HSE Human Factors Briefing Note No

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10 Fatigue Briefing Note 1 Introd cing Human Factors e plains the background to these Briefing Notes Fatigue doe s not have a clear scientific definition but is gener ally a feeling of tiredness and being unable to pe rform work e ffectively Spec ID: 24251 Download Pdf

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HSE Human Factors Briefing Note No

10 Fatigue Briefing Note 1 Introd cing Human Factors e plains the background to these Briefing Notes Fatigue doe s not have a clear scientific definition but is gener ally a feeling of tiredness and being unable to pe rform work e ffectively Spec

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HSE Human Factors Briefing Note No

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HSE Human Factors Briefing Note No. 10 Fatigue Briefing Note 1 – ‘Introd cing Human Factors’ e plains the background to these Briefing Notes. Fatigue doe s not have a clear scientific definition but is gener ally a feeling of tiredness and being unable to pe rform work e ffectively. Specifica lly, a fatigued per son will be l ss alert, le ss able to process in fo rmation, will have slower reaction tim s and less i terest in w rking compared to a person who is not fatigu ed. Case st udies Research in to accident s on day, afternoon and night shifts a two paint plants showe that

there was a significant increase in accident s, p rticularly in the last 3 h ours of the shift. The frequency of injuries in an engin eering company increased from the morning to the afternoon shift and ag ain from the afternoon to the night sh ift. Also, the e were more accident s during the la st two compared to the first two shifts o a weekly rotating shift system. This suggest t hat operators do not adjust to shifts over successive nights and t hat more rapidly rotatin shifts would be better. Frequent overtime can increase accident risks a nd so can lo ng hours at work. For the first 8 or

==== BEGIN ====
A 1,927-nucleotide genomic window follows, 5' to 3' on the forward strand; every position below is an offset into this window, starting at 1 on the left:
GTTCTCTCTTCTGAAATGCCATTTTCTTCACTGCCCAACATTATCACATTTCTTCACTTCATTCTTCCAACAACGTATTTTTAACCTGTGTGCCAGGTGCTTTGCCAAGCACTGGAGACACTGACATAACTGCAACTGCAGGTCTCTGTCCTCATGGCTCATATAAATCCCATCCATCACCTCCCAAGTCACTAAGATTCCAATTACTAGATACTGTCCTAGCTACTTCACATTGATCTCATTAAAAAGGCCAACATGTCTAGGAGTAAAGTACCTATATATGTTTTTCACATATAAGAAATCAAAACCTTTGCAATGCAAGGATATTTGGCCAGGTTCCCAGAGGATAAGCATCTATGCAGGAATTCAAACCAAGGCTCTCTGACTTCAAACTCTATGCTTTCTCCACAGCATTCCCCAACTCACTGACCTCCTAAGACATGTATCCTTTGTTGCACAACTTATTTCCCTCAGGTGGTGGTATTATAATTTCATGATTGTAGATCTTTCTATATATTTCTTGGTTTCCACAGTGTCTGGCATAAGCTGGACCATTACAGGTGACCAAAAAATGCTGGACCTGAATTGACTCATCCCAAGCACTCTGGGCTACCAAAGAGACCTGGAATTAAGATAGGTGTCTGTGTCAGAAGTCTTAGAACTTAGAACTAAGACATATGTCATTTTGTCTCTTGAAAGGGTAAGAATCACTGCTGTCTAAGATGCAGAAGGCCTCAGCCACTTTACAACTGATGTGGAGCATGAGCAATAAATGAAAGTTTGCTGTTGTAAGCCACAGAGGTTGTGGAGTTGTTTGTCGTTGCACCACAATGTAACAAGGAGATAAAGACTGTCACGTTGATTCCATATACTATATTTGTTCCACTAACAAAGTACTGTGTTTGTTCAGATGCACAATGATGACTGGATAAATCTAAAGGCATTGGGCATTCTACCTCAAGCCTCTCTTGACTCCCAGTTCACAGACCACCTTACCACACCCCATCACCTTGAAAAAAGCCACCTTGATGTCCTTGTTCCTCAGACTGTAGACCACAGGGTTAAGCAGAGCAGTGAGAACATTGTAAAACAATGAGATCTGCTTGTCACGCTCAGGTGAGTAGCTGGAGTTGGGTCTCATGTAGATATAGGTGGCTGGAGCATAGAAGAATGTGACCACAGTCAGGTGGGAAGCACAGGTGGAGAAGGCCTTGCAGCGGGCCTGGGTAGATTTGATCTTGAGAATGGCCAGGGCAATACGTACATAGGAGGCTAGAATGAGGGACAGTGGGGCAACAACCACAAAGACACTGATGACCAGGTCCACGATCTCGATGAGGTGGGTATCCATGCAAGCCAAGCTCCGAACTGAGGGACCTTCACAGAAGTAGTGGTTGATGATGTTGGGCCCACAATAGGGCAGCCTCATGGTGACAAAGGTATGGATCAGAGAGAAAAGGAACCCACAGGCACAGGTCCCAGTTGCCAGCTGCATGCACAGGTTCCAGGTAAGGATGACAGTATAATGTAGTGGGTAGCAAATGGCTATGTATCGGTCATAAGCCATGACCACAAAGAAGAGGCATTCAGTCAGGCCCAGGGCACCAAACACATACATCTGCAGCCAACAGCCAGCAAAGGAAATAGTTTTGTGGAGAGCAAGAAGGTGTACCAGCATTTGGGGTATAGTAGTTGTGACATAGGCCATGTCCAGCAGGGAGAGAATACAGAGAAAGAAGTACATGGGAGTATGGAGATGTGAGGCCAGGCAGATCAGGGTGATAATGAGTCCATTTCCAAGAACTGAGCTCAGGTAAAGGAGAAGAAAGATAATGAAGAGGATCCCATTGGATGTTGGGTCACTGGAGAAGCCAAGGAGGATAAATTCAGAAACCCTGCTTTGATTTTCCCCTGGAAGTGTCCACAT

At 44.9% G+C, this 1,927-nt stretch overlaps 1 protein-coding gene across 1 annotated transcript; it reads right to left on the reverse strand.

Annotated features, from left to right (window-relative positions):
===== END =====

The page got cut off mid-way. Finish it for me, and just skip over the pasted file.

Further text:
9 hours in a shift, the accident risk is constant, but after 12 hou rs, the risk a pproximatel y doubles and after 16 hou rs, it treble Source: Ref. 1 Shift-workers, particularly those on rotating shift , have a higher inciden ce of sick le ave, a higher rate of visits to clinics at the work site, a nd poorer scores on a variety of mea ures of hea lth. In one study, 62% of shift-workers complained of sleep probl ems, compared wit 20% of da y-workers. Shift- workers, and particularly night-workers, have a hi gher incid ence of dige stive disord ers than day- workers, and a number of studies h

ve indicate d t hat they also have a slightly higher incidence o cardiovascular disease. Shift-work may also be a risk factor in such preg nancy outcomes as low birth weight and pre-term births. Source: Occupational Sa fety and He alth Service New Zealand (1998). ISBN 0-477-03604-X HSE Concerns x Fatigue can ultimately lead to operat or errors or violations at work. It is of ten a root ca use of major accident s. x Sites should focus on th e system for controlling excessive working hours, especially for staff involved in major hazard work. Fatigu should be managed like any other hazard. x The

legal du ty is on employers to manage risks fr om fatigue, irrespective of any individual’s willin gness to wo rk extra hours or preference for certain shift pattern s for social r easons. x Changes to working hours need to b risk assessed.
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Our compa manage s fatigue as much as possible b making sure that: x Working ho urs are not t oo long x Employees get enough rest between shifts x Employees don’t work t oo many nig t shifts in a row x Managers negotiate wit staff about overtime or double shift working x Managers fit in with individuals’ prefe ences – so me people prefer